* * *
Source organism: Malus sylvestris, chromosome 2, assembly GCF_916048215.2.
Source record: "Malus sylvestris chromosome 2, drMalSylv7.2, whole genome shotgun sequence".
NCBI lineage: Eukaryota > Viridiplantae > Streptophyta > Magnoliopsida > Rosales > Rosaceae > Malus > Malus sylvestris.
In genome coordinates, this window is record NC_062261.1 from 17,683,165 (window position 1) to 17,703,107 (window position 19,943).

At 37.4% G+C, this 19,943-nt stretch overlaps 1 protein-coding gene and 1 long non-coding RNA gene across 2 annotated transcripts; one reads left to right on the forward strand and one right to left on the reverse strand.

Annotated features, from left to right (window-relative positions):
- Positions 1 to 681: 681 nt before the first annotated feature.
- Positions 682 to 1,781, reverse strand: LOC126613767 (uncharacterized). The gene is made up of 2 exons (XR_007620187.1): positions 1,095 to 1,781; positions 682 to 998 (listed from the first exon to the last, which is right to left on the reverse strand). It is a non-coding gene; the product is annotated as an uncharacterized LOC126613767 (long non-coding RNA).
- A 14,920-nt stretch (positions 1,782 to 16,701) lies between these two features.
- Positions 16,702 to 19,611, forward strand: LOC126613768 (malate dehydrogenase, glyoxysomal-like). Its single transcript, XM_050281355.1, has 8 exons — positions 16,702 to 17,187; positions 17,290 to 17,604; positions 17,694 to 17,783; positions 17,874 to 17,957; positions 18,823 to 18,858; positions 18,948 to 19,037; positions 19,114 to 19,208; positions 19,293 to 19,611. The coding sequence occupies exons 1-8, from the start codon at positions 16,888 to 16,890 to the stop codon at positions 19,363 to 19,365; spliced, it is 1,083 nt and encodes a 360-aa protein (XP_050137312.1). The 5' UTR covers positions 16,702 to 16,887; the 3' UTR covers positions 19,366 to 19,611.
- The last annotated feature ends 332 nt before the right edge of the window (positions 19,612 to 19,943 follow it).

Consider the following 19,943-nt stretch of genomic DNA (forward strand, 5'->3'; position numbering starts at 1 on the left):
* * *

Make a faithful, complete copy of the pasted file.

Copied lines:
Source organism: Malus sylvestris, chromosome 2, assembly GCF_916048215.2.
Source record: "Malus sylvestris chromosome 2, drMalSylv7.2, whole genome shotgun sequence".
NCBI lineage: Eukaryota > Viridiplantae > Streptophyta > Magnoliopsida > Rosales > Rosaceae > Malus > Malus sylvestris.
In genome coordinates, this window is record NC_062261.1 from 17,683,165 (window position 1) to 17,703,107 (window position 19,943).

At 37.4% G+C, this 19,943-nt stretch overlaps 1 protein-coding gene and 1 long non-coding RNA gene across 2 annotated transcripts; one reads left to right on the forward strand and one right to left on the reverse strand.

Annotated features, from left to right (window-relative positions):
- Positions 1 to 681: 681 nt before the first annotated feature.
- Positions 682 to 1,781, reverse strand: LOC126613767 (uncharacterized). The gene is made up of 2 exons (XR_007620187.1): positions 1,095 to 1,781; positions 682 to 998 (listed from the first exon to the last, which is right to left on the reverse strand). It is a non-coding gene; the product is annotated as an uncharacterized LOC126613767 (long non-coding RNA).
- A 14,920-nt stretch (positions 1,782 to 16,701) lies between these two features.
- Positions 16,702 to 19,611, forward strand: LOC126613768 (malate dehydrogenase, glyoxysomal-like). Its single transcript, XM_050281355.1, has 8 exons — positions 16,702 to 17,187; positions 17,290 to 17,604; positions 17,694 to 17,783; positions 17,874 to 17,957; positions 18,823 to 18,858; positions 18,948 to 19,037; positions 19,114 to 19,208; positions 19,293 to 19,611. The coding sequence occupies exons 1-8, from the start codon at positions 16,888 to 16,890 to the stop codon at positions 19,363 to 19,365; spliced, it is 1,083 nt and encodes a 360-aa protein (XP_050137312.1). The 5' UTR covers positions 16,702 to 16,887; the 3' UTR covers positions 19,366 to 19,611.
- The last annotated feature ends 332 nt before the right edge of the window (positions 19,612 to 19,943 follow it).

Consider the following 19,943-nt stretch of genomic DNA (forward strand, 5'->3'; position numbering starts at 1 on the left):